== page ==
Till Death Do Us Part
The below article provides powerful insight (on several levels) that you very rarely see as it seldom spoken.
On one level, it explains why you will see Marines gather together in corners at civilian social functions telling sea stories. They may be from different generations (Vietnam & Iraq), having never met before.
Those Marines, strangers to each other, share a common bond of Corps and combat that makes them closer than any lifelong friend or family member.
The other levels speak for themselves, but explain why Combat Marines are truly a special breed. The unit cohesion in line combat units is absolutely priceless. The bonds formed by the most severe shared hardships can never be replicated.This is a fantastic piece by Colonel Matthew Bogdanos USMCR that appeared in the Washington Post about the bonds formed by warriors in combat. Rarely will you see the comradeship and bonds of Combat Marines and soldiers so clearly defined in print.
"Go tell the Spartans, stranger passing by, that here obedient to their laws we lie"
It has been going around Marine circles via email and some of you may have seen it, but it is well worth reading again. True to the core.
Marines are truly a special breed. A breed apart!
Till Death Do Us Part
By Matthew Bogdanos
Sunday, August 16, 2009
"Any man in combat who lacks comrades who will die for him, or for whom he is willing to die," William Manchester wrote of his time as a Marine in World War II, "is not a man at all. He is truly damned." A century earlier, Robert E. Lee famously remarked that it was good that war "is so terrible. We should grow too fond of it." Neither was glorifying war -- they hated its carnage. They were, rather, paying homage to the unique bonds forged in war, especially the one that enables so many to risk their lives, not only for friends but also for those they might have just met or have nothing in common with back home.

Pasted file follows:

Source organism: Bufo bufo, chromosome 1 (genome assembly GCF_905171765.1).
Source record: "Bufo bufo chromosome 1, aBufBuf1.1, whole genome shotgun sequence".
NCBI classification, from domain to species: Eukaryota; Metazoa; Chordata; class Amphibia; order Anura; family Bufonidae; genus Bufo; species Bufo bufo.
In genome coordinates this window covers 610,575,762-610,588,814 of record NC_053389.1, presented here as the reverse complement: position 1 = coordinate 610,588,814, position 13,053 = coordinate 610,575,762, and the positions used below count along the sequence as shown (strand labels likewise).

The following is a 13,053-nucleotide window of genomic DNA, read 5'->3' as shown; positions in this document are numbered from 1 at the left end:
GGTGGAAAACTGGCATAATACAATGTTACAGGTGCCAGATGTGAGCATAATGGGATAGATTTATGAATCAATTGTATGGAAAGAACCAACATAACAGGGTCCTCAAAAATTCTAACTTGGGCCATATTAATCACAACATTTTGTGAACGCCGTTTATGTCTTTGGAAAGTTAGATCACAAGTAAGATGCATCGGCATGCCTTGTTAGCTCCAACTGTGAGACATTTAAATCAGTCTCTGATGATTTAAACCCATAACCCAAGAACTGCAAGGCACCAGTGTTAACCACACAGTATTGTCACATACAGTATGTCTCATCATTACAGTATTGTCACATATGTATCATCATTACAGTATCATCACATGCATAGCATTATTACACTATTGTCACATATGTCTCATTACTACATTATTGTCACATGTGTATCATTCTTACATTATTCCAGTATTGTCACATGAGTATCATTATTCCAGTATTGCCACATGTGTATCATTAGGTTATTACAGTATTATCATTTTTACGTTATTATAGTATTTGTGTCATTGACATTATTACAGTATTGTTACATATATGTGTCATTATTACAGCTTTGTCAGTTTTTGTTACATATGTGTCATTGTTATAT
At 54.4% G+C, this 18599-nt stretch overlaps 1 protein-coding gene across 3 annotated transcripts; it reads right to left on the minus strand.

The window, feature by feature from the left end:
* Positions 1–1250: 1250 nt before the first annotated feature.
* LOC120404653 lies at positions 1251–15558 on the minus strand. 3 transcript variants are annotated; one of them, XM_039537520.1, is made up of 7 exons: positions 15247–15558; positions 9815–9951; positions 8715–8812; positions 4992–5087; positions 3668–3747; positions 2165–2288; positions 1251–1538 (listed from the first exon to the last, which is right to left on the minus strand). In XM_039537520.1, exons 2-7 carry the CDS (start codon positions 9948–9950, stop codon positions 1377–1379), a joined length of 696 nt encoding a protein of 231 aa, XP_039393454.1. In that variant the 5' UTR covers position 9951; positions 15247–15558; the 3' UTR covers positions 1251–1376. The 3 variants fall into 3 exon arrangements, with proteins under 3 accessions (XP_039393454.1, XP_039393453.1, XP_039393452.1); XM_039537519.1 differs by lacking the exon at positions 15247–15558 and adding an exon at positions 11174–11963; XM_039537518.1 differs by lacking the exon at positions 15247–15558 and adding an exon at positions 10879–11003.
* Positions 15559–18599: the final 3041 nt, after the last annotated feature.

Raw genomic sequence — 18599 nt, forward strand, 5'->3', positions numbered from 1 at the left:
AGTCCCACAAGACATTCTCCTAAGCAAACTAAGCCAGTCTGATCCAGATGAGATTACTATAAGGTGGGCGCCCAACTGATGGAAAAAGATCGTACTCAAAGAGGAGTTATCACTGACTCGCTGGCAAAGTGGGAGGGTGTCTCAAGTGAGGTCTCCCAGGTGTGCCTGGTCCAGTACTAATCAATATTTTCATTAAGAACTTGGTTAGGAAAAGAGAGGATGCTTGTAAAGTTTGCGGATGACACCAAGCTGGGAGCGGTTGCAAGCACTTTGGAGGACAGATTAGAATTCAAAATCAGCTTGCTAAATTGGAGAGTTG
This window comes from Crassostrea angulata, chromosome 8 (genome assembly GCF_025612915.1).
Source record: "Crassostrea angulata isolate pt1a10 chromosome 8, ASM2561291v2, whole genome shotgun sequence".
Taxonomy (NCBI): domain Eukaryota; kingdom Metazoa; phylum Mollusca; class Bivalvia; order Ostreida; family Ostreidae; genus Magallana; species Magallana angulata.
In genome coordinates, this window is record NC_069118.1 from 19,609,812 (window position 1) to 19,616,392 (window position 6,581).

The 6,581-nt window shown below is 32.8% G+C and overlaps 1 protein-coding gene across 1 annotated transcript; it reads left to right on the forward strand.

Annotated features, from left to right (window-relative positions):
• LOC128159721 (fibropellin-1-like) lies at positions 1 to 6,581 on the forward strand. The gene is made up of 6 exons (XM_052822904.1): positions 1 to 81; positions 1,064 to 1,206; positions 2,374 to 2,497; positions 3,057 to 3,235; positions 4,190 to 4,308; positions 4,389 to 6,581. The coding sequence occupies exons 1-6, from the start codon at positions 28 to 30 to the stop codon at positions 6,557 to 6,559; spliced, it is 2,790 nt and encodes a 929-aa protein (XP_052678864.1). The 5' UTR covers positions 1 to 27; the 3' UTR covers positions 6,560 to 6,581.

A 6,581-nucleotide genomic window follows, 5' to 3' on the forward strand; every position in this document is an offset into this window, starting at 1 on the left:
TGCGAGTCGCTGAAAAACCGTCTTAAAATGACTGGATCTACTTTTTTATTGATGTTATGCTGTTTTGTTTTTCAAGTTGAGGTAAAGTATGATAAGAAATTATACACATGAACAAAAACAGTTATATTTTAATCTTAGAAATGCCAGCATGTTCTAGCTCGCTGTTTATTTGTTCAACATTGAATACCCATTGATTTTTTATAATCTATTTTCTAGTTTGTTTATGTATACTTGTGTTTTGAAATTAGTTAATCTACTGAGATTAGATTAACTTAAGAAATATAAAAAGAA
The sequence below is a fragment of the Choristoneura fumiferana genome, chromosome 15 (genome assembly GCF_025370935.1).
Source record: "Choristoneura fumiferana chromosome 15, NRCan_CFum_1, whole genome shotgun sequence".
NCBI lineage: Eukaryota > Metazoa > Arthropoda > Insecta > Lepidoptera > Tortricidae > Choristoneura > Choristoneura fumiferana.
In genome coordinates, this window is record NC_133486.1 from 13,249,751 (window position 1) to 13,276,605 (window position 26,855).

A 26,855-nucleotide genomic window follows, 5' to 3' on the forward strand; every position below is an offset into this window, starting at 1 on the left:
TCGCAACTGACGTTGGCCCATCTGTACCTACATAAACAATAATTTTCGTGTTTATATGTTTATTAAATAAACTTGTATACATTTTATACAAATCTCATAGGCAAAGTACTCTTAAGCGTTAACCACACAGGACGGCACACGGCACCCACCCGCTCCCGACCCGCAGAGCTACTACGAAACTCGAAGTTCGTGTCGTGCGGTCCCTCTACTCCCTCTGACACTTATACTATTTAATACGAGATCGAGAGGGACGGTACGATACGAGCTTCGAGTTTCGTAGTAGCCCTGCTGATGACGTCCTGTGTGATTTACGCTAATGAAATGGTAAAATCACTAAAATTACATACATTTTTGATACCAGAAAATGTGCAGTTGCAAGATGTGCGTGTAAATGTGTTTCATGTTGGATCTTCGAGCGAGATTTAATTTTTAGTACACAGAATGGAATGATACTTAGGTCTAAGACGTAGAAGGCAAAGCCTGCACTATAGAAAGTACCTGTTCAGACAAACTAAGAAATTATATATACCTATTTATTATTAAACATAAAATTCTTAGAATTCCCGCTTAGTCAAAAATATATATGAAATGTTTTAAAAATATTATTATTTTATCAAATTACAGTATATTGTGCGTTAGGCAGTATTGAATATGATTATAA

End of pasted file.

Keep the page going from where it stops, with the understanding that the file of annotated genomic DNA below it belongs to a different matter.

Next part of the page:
This extraordinary feature of combat is depicted in movies in bold, heroiccolors, without depth or explanation. Most leaders in the military, however,spend a lifetime trying to understand its complexity. Our pursuit usually starts at Thermopylae, a mountain pass in northern Greece where, in 480 B.C., 300 Spartans faced the entire Persian army. Leonidas, the Spartan king, had a choice: retreat, and live to fight another day, or stand. When the Persian king offered, "We do not want your lives, only your arms," Leonidas answered, "Molon labe" -- come and get them. They held out for seven days, fighting until their weapons broke and then, Herodotus says, "with bare hands and teeth." Their spirit lives whenever wounded soldiers ask to return to their units rather than rotate home or sentries rest their chins on the point of a bayonet to stay awake so others sleep safely.
Before going into harm's way, we reflect on this remarkable aspect of combat. Using its history as a source of pride and inspiration, we make this bond part of our ethos. We are humbled to follow, yet hopeful to live up to, those who have gone before -- as at Belleau Wood in 1918. When his men were being cut to pieces by German machine guns, Marine 1st Sgt. Dan Daly, already the recipient of two Medals of Honor, charged the guns shouting, "Come on, you sons-o'-bitches! Do you want to live forever?" More than just history, this retelling to each new generation becomes a pledge: Although some will die, those who follow will keep the faith by keeping our memory -- a promise of immortality that asks, instead, "Don't you want to live forever?"